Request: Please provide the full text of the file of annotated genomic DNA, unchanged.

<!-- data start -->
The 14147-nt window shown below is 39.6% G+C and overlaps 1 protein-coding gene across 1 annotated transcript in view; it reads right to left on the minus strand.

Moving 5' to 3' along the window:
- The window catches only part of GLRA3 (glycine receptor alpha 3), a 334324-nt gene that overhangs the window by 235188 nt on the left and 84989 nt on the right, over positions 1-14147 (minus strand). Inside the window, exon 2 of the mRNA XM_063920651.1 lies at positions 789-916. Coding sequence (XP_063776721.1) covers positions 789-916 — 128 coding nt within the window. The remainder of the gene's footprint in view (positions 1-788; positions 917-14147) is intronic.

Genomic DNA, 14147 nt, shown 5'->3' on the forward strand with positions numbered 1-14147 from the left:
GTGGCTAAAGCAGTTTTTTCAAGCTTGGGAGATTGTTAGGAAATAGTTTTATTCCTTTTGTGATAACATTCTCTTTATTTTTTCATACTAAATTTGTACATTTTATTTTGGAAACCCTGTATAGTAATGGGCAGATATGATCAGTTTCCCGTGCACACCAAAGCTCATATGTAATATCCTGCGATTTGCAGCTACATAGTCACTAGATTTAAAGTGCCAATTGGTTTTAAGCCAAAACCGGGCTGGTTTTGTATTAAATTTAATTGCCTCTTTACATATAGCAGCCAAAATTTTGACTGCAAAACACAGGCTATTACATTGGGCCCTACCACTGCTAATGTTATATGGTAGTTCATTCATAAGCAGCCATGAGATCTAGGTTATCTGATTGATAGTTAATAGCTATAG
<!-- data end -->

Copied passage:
The 14147-nt window shown below is 39.6% G+C and overlaps 1 protein-coding gene across 1 annotated transcript in view; it reads right to left on the minus strand.

Moving 5' to 3' along the window:
- The window catches only part of GLRA3 (glycine receptor alpha 3), a 334324-nt gene that overhangs the window by 235188 nt on the left and 84989 nt on the right, over positions 1-14147 (minus strand). Inside the window, exon 2 of the mRNA XM_063920651.1 lies at positions 789-916. Coding sequence (XP_063776721.1) covers positions 789-916 — 128 coding nt within the window. The remainder of the gene's footprint in view (positions 1-788; positions 917-14147) is intronic.

Genomic DNA, 14147 nt, shown 5'->3' on the forward strand with positions numbered 1-14147 from the left:
GTGGCTAAAGCAGTTTTTTCAAGCTTGGGAGATTGTTAGGAAATAGTTTTATTCCTTTTGTGATAACATTCTCTTTATTTTTTCATACTAAATTTGTACATTTTATTTTGGAAACCCTGTATAGTAATGGGCAGATATGATCAGTTTCCCGTGCACACCAAAGCTCATATGTAATATCCTGCGATTTGCAGCTACATAGTCACTAGATTTAAAGTGCCAATTGGTTTTAAGCCAAAACCGGGCTGGTTTTGTATTAAATTTAATTGCCTCTTTACATATAGCAGCCAAAATTTTGACTGCAAAACACAGGCTATTACATTGGGCCCTACCACTGCTAATGTTATATGGTAGTTCATTCATAAGCAGCCATGAGATCTAGGTTATCTGATTGATAGTTAATAGCTATAG